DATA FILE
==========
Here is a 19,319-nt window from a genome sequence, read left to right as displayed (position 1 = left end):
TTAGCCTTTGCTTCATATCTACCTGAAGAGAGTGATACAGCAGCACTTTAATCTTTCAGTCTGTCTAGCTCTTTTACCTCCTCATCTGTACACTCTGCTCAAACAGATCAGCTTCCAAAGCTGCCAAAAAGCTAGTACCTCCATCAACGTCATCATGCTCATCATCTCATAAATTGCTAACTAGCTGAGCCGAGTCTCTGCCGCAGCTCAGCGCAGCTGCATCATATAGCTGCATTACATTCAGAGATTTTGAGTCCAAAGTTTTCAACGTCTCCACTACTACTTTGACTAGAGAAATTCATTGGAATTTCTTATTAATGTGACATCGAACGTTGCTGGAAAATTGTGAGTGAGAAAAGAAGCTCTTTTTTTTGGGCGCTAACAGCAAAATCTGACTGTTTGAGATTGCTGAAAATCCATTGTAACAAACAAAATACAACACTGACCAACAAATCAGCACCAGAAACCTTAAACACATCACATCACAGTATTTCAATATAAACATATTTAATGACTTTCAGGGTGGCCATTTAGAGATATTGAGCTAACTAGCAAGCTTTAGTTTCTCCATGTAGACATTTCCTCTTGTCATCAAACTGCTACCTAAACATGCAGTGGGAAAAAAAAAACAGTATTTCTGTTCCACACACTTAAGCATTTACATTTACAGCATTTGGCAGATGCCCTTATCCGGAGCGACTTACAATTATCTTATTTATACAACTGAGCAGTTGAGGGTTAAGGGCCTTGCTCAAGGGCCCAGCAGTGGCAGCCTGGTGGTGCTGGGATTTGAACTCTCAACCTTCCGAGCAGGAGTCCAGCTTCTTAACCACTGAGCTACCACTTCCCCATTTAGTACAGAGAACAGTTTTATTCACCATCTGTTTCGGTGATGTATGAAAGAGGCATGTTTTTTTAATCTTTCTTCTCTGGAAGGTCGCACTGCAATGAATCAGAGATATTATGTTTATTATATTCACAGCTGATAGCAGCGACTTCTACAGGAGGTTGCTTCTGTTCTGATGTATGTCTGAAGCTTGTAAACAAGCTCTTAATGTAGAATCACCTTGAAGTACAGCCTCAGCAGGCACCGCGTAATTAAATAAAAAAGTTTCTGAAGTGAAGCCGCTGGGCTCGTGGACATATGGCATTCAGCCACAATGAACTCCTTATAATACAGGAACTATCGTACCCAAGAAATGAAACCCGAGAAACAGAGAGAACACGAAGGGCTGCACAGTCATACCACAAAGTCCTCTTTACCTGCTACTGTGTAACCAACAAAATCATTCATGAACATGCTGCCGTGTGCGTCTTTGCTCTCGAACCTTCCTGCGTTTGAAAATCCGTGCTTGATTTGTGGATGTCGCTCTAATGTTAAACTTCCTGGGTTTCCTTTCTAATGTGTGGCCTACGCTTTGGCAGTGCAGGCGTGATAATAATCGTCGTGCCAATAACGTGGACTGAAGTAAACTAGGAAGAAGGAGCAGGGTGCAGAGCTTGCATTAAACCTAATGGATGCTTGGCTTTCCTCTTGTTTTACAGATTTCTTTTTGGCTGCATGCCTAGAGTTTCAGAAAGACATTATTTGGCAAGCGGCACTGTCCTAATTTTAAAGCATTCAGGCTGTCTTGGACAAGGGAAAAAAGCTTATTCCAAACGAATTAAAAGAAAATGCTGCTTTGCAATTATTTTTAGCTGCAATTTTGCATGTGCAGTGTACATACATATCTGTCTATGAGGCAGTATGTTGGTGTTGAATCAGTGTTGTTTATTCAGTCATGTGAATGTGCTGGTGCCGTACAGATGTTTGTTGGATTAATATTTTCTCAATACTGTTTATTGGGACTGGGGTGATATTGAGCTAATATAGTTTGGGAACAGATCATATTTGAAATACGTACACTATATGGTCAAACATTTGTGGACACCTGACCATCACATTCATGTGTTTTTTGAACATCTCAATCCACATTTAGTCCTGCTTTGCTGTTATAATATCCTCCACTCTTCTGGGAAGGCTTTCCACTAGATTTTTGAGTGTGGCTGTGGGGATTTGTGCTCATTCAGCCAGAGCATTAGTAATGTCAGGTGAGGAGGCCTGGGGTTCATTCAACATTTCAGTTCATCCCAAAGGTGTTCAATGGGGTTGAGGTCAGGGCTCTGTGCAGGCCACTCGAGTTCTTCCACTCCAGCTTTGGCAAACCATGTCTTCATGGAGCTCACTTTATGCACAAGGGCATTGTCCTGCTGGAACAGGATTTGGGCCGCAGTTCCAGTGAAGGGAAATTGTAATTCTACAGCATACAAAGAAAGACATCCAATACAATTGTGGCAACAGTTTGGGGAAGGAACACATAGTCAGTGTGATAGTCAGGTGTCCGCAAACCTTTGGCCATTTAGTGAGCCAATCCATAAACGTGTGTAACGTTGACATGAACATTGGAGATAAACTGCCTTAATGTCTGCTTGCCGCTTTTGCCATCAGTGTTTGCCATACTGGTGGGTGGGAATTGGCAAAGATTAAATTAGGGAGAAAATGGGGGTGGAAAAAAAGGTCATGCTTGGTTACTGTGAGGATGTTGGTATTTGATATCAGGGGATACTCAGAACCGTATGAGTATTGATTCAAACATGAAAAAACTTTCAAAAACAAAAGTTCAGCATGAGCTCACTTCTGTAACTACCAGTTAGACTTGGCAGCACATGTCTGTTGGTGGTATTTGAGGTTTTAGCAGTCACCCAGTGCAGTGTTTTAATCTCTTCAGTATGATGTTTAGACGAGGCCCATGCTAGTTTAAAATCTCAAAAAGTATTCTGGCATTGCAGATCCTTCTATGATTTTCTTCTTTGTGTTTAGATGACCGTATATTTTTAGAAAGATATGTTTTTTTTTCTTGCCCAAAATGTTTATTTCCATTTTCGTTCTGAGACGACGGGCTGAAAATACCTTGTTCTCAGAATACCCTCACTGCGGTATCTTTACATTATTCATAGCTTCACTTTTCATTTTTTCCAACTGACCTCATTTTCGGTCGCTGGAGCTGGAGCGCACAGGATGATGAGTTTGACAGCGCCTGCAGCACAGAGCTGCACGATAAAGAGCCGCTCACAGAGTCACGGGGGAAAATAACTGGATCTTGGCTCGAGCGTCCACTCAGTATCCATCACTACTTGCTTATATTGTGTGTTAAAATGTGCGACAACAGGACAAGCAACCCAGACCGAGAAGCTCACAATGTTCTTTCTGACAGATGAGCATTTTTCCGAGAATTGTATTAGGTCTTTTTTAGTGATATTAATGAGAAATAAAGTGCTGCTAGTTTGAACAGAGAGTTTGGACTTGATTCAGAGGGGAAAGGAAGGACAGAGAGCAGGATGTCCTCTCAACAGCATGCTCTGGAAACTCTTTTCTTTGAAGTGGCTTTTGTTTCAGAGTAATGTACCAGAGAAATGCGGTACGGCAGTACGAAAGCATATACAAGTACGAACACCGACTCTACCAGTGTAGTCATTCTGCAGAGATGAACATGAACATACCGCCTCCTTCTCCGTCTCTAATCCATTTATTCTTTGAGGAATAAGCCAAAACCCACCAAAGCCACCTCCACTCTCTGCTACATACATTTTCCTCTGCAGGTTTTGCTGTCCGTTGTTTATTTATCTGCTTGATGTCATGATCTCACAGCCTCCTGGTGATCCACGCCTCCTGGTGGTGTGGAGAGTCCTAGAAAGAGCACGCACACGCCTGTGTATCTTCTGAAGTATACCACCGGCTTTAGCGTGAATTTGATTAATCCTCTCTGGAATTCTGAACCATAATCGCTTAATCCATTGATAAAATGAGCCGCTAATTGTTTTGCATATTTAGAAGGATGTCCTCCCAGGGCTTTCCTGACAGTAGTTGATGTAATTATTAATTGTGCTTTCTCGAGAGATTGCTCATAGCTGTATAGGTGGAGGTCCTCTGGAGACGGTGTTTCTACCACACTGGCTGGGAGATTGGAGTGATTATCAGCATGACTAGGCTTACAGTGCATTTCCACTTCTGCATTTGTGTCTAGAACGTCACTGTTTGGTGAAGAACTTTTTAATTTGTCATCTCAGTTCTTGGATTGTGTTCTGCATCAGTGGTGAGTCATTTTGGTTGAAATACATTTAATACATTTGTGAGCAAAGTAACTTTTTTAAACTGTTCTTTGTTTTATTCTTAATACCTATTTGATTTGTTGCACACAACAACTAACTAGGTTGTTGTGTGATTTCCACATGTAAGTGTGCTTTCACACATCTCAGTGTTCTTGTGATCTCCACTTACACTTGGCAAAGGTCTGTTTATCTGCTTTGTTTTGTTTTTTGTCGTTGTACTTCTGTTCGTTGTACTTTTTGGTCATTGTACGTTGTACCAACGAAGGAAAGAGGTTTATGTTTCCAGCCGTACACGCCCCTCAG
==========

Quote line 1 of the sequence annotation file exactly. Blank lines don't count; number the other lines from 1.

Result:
Here is a 19,319-nt window from a genome sequence, read left to right as displayed (position 1 = left end):